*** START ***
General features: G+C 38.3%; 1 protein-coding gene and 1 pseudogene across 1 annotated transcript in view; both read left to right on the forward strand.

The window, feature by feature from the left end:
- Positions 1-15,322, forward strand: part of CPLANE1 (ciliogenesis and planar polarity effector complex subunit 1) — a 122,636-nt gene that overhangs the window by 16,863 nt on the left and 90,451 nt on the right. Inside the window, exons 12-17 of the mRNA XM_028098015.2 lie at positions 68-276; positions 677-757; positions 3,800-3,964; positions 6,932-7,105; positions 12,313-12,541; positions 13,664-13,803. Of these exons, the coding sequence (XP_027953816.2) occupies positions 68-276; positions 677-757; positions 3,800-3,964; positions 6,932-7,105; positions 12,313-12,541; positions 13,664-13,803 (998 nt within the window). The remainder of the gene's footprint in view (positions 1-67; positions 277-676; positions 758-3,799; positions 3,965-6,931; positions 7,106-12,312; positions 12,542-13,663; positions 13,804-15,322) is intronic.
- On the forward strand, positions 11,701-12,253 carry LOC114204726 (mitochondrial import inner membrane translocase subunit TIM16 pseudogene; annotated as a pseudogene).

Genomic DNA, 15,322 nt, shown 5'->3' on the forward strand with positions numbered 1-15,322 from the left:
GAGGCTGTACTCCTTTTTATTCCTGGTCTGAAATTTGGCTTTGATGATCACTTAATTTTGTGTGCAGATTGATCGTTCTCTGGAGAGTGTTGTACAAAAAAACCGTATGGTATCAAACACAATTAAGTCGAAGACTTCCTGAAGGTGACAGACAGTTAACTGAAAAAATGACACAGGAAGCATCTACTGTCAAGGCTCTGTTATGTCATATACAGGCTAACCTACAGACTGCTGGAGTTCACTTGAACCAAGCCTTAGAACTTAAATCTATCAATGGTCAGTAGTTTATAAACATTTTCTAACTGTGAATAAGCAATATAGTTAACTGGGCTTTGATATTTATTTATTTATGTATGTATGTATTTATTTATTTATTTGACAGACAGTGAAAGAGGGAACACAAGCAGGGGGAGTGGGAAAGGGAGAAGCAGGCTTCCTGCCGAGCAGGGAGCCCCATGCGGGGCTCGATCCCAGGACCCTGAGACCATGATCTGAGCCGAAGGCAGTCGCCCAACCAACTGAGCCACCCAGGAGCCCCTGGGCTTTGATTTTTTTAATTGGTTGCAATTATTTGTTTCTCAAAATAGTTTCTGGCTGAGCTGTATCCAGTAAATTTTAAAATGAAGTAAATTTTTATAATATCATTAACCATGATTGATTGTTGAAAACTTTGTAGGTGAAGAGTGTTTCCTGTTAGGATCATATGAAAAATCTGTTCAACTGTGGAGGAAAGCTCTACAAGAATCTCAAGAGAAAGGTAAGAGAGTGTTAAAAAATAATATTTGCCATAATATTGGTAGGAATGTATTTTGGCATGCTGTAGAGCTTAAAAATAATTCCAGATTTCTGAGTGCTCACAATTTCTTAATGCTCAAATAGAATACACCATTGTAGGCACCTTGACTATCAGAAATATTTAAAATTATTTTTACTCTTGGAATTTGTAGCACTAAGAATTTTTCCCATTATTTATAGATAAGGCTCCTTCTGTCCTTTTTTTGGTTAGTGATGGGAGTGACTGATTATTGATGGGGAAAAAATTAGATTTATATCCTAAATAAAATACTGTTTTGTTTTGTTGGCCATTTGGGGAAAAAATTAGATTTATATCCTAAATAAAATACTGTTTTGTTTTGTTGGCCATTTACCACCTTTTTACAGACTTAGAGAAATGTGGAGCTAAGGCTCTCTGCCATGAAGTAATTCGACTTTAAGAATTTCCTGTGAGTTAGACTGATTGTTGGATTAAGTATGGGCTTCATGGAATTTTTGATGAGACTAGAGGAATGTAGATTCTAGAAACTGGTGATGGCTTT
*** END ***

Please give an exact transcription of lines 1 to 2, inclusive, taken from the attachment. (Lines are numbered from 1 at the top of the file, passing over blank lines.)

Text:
General features: G+C 38.3%; 1 protein-coding gene and 1 pseudogene across 1 annotated transcript in view; both read left to right on the forward strand.

The window, feature by feature from the left end: